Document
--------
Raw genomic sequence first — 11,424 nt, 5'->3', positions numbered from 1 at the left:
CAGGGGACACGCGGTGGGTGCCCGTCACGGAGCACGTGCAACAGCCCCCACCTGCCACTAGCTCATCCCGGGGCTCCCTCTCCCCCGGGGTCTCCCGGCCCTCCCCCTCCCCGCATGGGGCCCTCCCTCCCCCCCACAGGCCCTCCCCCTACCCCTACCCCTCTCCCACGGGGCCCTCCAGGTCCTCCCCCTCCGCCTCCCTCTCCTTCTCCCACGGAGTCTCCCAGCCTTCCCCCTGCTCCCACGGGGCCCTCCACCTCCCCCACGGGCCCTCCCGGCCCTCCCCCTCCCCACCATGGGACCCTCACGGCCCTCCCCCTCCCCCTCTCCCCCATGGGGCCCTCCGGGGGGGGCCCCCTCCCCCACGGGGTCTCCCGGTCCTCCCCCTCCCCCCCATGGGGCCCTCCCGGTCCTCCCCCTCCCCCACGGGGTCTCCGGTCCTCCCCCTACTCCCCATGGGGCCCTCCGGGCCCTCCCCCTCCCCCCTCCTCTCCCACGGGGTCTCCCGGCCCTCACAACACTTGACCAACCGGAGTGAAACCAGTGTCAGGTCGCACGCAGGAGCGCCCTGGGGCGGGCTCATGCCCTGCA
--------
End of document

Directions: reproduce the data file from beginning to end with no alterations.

Raw genomic sequence first — 11,424 nt, 5'->3', positions numbered from 1 at the left:
CAGGGGACACGCGGTGGGTGCCCGTCACGGAGCACGTGCAACAGCCCCCACCTGCCACTAGCTCATCCCGGGGCTCCCTCTCCCCCGGGGTCTCCCGGCCCTCCCCCTCCCCGCATGGGGCCCTCCCTCCCCCCCACAGGCCCTCCCCCTACCCCTACCCCTCTCCCACGGGGCCCTCCAGGTCCTCCCCCTCCGCCTCCCTCTCCTTCTCCCACGGAGTCTCCCAGCCTTCCCCCTGCTCCCACGGGGCCCTCCACCTCCCCCACGGGCCCTCCCGGCCCTCCCCCTCCCCACCATGGGACCCTCACGGCCCTCCCCCTCCCCCTCTCCCCCATGGGGCCCTCCGGGGGGGGCCCCCTCCCCCACGGGGTCTCCCGGTCCTCCCCCTCCCCCCCATGGGGCCCTCCCGGTCCTCCCCCTCCCCCACGGGGTCTCCGGTCCTCCCCCTACTCCCCATGGGGCCCTCCGGGCCCTCCCCCTCCCCCCTCCTCTCCCACGGGGTCTCCCGGCCCTCACAACACTTGACCAACCGGAGTGAAACCAGTGTCAGGTCGCACGCAGGAGCGCCCTGGGGCGGGCTCATGCCCTGCA